It’s easier than ever for employees to leave a company, and that comes with a big price tag for the businesses they’re leaving.
Employee turnover is a $1 trillion problem in the United States alone, according to Gallup research. That’s based on what Gallup calls conservative estimates of the cost of replacing an employee, which can be nearly double that person’s annual salary.
More than 40 million US workers quit their jobs in 2018, representing 26.9% of the workforce, according to the U.S. Bureau of Labor Statistics. It’s a problem that should be top of mind for all companies. Building an employee retention program is a great place to start.
The first challenge is understanding which employees are most at risk of jumping ship and what you can do to keep top performers. While some departures may be inevitable, due to personal life changes and other external factors, there are many proven strategies companies can use to limit their losses.
A high employee retention rate often builds on strategies such as providing a positive onboarding experience and ensuring that employees remain engaged. Typically, around one-third of engaged employees are looking for jobs, but that number can spike to 73% for employees who feel less engaged at work, according to Gallup.
In the following articles, we explain the unseen costs of employee churn. We present strategies that are proven to help keep employees engaged and loyal, as well as data that helps build the business case for investing in retention.
This Learn package covers the following topics:
Thanks in part to technology that allows workers to find and apply for jobs faster than ever, employee turnover is on the rise. Retaining more employees is a top priority for many HR leaders. Creating a program to achieve that goal can help lower the costs associated with losing employees and hiring replacements.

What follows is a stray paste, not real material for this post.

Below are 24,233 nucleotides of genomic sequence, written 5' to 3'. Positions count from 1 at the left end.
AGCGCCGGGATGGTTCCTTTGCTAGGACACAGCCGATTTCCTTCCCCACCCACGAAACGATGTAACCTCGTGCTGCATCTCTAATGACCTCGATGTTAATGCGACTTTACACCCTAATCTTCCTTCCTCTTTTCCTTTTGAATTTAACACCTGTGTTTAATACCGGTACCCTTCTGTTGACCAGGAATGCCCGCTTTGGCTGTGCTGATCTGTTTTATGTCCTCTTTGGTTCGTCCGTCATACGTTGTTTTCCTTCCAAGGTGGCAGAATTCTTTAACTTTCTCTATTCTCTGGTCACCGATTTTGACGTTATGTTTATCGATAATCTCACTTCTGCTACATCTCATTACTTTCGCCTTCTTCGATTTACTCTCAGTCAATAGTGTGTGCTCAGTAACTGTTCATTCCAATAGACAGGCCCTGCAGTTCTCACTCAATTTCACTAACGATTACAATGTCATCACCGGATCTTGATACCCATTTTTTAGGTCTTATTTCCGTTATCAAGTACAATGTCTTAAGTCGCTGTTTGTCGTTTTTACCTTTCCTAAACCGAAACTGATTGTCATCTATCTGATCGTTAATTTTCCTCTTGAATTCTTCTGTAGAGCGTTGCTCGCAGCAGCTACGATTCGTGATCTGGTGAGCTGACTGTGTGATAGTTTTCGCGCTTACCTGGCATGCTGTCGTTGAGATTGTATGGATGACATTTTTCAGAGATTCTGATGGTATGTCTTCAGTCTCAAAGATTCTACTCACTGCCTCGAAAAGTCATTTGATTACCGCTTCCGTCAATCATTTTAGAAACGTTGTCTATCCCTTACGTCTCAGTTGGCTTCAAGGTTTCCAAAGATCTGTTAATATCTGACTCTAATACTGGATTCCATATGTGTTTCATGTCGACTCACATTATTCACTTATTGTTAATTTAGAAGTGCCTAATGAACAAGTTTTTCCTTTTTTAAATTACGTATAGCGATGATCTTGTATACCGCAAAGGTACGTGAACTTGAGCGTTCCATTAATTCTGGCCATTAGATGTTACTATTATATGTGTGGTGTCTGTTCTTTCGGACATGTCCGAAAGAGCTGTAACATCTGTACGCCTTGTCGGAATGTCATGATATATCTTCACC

It’s not enough to offer competitive salary and benefit packages. Employees are increasingly looking for companies that provide career development, work-life balance, and a purpose they can believe in.
Start by listening: Companies can start to identify weak spots that may be costing them employees by conducting surveys to better understand what their workers value.
Companies can then build a retention program tailored to the needs and interests of their workforce. With insights on where and how to improve, companies can build employee retention strategies that pay off.
Developing a successful retention strategy means taking a hard look at your employee experience. Today’s employees want to feel listened to, valued, and part of something greater than themselves. All too often, their actual work experiences fail to meet expectations. Just 48% of employees think their employers are invested in improving the employee experience, ServiceNow found in a recent survey.
More than three-fourths of employees who quit their jobs say they would have stayed if their employers had done the right things. Luckily, there are many ways for employers to identify employee needs. Retention plans tailored to meet them can help companies hold on to their most valuable assets.
The five main drivers of employee retention are:
1. a good benefits package,
2. flexibility and work-life balance,
3. a fulfilling job with opportunities to grow,
4. a positive employee-manager relationship, and
5. opportunities to earn recognition for business contributions.
The best way to improve employee retention and motivation is to make employees feel valued. Take strides to show the ways in which their work is meaningful, drawing clear lines between projects and tangible business outcomes. Express regular encouragement, and call out when they’ve done a good job.
In 2021, key areas of focus for retaining employees are communication and connection. Because the COVID-19 pandemic forced most businesses to embrace remote work, teams are more distributed than ever, leading many of them to feel isolated from their co-workers and the company as a whole.
Employee retention is defined as the process and strategy put in place to entice current staff to stick with a company long term. Other phrases that mean roughly the same thing include “employee turnover” and “employee churn,” though with some slight nuance.
Many factors can affect employee retention. Among the most common are poor work-life balance, insufficient benefits or compensation, and bad employee-manager relationships. Other contributors include lack of recognition, stunted opportunities for job growth, and inadequate onboarding/training.